The method of standard geometry definition used in TNT is very easy to understand and to modify. There are eight geometrical relationships which can be set to ideal values for a standard group -- bond length, bond angle, torsion angle, pseudorotation within 5 membered rings, planarity around trigonal atoms, general planarity, B factor correlation, and chirality of an atom. Chirality is included only to warn the user when a group has the wrong handedness; it is not considered a restraint and does not affect the shifts of the atoms.
Geometry restraints are defined for each type of residue and each type of link between residues. For example, there are geometry restraints associated with the residue type THR (threonine). These would include the bond length between the atoms CB and OG1. Other restraints are associated with the PEPTIDE link. These include the bond length between the atom C of the previous residue and the atom N of the following residue.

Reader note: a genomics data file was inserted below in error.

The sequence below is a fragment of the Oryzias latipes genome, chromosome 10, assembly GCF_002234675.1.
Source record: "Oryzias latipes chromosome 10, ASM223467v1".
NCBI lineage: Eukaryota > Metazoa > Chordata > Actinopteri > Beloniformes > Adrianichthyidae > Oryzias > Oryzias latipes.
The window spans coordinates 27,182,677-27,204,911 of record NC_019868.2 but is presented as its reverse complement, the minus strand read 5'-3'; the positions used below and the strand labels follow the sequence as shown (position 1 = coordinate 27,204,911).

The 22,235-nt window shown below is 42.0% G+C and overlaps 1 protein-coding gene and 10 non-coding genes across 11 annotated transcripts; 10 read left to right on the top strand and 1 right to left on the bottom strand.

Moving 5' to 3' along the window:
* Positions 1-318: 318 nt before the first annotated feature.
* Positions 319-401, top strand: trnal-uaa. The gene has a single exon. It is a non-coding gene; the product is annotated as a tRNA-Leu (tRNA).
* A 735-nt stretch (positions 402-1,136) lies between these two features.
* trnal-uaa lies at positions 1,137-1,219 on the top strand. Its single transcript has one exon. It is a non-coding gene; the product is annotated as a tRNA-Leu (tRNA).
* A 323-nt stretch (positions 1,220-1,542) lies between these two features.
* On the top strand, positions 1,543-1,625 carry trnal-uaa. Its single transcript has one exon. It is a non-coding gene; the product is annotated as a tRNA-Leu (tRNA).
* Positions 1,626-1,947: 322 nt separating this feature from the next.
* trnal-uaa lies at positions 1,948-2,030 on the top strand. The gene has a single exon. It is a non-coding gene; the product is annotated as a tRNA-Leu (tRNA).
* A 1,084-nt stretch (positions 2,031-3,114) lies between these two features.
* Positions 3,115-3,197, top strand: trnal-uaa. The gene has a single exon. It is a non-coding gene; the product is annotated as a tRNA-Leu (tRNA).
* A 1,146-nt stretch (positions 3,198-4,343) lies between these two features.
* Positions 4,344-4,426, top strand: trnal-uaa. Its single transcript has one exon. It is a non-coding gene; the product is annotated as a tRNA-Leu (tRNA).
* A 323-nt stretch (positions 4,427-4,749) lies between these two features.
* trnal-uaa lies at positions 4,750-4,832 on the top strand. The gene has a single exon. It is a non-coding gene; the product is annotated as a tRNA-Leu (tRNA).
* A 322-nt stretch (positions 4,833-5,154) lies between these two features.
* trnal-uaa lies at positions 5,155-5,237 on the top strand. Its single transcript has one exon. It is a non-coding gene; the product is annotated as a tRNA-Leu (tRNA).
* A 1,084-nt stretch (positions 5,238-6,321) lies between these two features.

Defining the standard geometry of a molecule consists of simply defining the geometric restraints for each residue type and linkage type in your model. Most of this work has been done for you. The libraries distributed with TNT are described on page . If you have something unusual in your model you should read the example on page .
One of the best things about TNT is that a prosthetic group, such as a heme molecule, is treated just like any other standard group. It is very simple to define the standard values for such groups. In addition, atoms for which there are no restraints such as metal ions or water molecules, do not appear in the geometry declarations at all.